Reproductive Hormones: Menotropins and Gonadotropins

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10 Questions

What is the primary mechanism of action of pegvisomant in the treatment of acromegaly?

Blocking the action of endogenous growth hormone

Which of the following is a consequence of growth hormone deficiency in children?

Growth failure

What is the primary site of action of follicle-stimulating hormone in women?

Ovary

What is the half-life of growth hormone after administration?

25 minutes

Which of the following is a therapeutic use of growth hormone agonists?

Replacement therapy in children with growth hormone deficiency

What is the effect of luteinizing hormone on the ovary?

Stimulation of progesterone production by the corpus luteum

What is the route of administration of pegvisomant?

Subcutaneous

Which of the following is a side effect of growth hormone therapy?

Edema

What is the effect of follicle-stimulating hormone on the testis?

Stimulation of spermatogenesis and androgen-binding protein synthesis

Which of the following is a contraindication for growth hormone therapy?

Closed epiphysis in children

Study Notes

Menotropins (Human Menopausal Gonadotropins, hMG)

  • Contain a mixture of LH and FSH
  • Isolated from the urine of postmenopausal women
  • Urofollitropin (Bravelle) is immunologically purified FSH from the urine of pregnant women
  • Follitropin α/β are recombinant FSH products
  • Must be administered parenterally (SC or IM)

Therapeutic Uses of hCG

  • Stimulates gonadal steroidogenesis in cases of LH insufficiency
  • Induces external sexual maturation and spermatogenesis in men with secondary hypogonadism
  • Promotes the descent of the testes in cryptorchidism

Therapeutic Uses of hMG

  • Stimulates ovulation in women with functioning ovaries
  • Used in concert with hCG to stimulate follicular growth and maturation

Adverse Effects of Menotropins and hCG

  • Ovarian enlargement in about 20% of treated women
  • Ovarian hyperstimulation syndrome in up to 1% of patients
  • Ascites
  • Hypovolemia and shock
  • Acute respiratory distress

Anti-Diuretic Hormone (ADH, Vasopressin)

  • Synthesized in the hypothalamus and stored in the posterior pituitary
  • Released in response to increasing plasma osmolarity or hypotension
  • Acts on three types of specific receptors: V1a, V1b, and V2
  • Increases permeability of water in renal tubules and transports urea in the inner medullary collecting duct
  • Causes vasoconstriction at higher doses

Therapeutic Uses of ADH

  • Desmopressin is the most effective treatment for severe central diabetes insipidus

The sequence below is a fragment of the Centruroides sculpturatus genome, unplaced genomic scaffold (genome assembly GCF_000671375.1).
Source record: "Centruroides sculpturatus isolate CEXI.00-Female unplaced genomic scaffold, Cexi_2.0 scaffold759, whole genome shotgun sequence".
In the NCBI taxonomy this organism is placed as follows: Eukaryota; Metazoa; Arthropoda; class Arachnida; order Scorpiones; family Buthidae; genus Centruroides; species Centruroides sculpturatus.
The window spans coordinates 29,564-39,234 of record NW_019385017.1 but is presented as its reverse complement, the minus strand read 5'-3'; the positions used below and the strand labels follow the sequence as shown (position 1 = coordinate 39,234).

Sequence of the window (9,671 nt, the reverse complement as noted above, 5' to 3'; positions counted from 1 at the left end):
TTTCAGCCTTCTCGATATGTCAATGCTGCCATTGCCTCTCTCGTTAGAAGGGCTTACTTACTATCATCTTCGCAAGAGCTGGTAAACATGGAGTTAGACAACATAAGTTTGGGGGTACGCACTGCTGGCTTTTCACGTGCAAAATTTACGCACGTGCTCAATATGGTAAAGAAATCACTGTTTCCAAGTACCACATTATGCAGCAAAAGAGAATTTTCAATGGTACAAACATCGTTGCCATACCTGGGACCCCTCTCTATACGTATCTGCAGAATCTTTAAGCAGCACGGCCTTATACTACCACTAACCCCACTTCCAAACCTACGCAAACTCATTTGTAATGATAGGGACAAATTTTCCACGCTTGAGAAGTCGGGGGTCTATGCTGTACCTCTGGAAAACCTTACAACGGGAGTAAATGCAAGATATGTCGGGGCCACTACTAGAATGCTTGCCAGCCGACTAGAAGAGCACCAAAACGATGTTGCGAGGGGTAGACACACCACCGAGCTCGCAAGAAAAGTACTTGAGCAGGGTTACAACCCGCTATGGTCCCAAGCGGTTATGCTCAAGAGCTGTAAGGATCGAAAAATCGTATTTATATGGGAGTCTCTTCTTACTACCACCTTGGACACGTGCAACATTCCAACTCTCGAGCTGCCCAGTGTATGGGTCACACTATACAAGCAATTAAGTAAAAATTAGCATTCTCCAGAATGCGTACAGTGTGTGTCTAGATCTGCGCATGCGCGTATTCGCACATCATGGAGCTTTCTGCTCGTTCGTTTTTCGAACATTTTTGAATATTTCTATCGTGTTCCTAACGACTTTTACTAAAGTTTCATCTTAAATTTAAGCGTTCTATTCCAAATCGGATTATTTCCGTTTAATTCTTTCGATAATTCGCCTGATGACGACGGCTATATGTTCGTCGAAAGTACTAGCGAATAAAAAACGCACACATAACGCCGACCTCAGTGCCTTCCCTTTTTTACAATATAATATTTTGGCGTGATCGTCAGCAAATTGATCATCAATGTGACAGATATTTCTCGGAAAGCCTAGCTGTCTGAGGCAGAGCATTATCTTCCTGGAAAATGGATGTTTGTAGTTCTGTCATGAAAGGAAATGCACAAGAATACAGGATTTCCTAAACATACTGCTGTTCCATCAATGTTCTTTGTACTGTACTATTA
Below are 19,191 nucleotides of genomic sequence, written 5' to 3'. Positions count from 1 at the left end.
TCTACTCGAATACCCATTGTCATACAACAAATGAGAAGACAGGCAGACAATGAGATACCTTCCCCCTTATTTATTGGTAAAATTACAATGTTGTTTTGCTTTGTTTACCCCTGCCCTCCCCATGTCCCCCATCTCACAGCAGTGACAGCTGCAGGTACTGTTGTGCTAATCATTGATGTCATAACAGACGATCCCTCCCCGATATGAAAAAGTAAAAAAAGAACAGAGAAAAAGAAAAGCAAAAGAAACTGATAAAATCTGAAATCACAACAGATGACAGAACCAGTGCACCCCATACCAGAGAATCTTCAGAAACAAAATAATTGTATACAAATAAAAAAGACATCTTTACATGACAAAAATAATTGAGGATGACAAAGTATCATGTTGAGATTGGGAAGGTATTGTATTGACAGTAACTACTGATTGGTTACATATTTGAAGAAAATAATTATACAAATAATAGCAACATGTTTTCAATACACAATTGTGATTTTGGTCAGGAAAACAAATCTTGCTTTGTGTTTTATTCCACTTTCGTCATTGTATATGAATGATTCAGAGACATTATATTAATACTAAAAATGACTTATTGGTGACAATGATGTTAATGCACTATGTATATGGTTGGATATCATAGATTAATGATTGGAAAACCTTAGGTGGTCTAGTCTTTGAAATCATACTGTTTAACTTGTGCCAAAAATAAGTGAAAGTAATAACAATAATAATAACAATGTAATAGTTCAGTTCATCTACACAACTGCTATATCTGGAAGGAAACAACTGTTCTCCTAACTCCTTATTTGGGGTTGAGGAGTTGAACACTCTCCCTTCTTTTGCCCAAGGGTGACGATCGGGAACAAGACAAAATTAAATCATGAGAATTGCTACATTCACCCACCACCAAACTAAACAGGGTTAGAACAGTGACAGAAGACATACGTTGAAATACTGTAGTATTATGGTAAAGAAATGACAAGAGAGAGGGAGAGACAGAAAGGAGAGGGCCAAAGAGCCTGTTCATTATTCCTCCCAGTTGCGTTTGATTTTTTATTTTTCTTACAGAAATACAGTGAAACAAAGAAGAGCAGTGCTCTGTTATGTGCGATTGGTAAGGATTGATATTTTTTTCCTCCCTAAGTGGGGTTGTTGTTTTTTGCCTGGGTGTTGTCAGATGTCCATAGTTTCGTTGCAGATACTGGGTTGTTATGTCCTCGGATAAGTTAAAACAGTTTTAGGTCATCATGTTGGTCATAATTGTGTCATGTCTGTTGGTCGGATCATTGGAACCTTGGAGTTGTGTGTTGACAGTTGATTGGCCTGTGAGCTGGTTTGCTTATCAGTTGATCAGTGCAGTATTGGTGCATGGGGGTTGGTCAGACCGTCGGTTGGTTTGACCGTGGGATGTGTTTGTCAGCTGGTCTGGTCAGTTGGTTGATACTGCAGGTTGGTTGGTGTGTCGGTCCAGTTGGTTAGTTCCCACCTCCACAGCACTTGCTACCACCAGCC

• Reduces nighttime urine production in nocturnal enuresis
  • Included in the advanced cardiac life support protocol as a substitute for epinephrine in cardiac arrest with asystole

Gonadotropin-Releasing Hormone (GnRH) and Analogs

  • Adverse effects in women: hot flushes, sweating, diminished libido, depression, ovarian cysts
  • Adverse effects in men: hot flushes, edema, bone pain, diminished libido, gynecomastia

GnRH Receptor Antagonists

  • Competitively and reversibly bind to GnRH receptors in the pituitary gland
  • Block the release of LH and FSH from the pituitary
  • Examples: Ganirelix, Abarelix, Cetrorelix
  • Rapidly reduce sex hormone levels without an initial surge
  • Used in prostate cancer, hormone-sensitive breast cancer, benign disorders such as endometriosis and uterine fibroids, and some cases of infertility

Prolactin-Inhibiting Factor (PIF, Dopamine Agonists)

  • Therapeutic uses: inhibition of prolactin secretion in amenorrhea, galactorrhea, and prolactin-secreting tumors
  • Correction of female infertility secondary to hyperprolactinemia
  • Treatment of Parkinson disease

Growth Hormone

  • Released in a pulsatile manner, with highest levels during sleep
  • Decreases with increasing age
  • Administered SC or IM
  • Half-life: 25 min
  • Induces IGF-1 release by the liver, responsible for GH-like actions

Therapeutic Uses of GH

  • Replacement therapy in children with GH deficiency before epiphyseal closure
  • Growth failure due to Prader-Willi syndrome
  • Stimulation of growth in patients with Turner syndrome
  • Long-term replacement of GH deficiency in adults
  • Treatment of cachexia and AIDS wasting

Growth Hormone Antagonists

  • Pegvisomant: blocks the action of endogenous GH
  • Used specifically for the treatment of acromegaly
  • Administered SC

Test your knowledge on menotropins, human menopausal gonadotropins, and gonadotropins, including their composition, sources, and purification methods. Learn about the differences between LH and FSH, and how they are produced and used in medical treatments.

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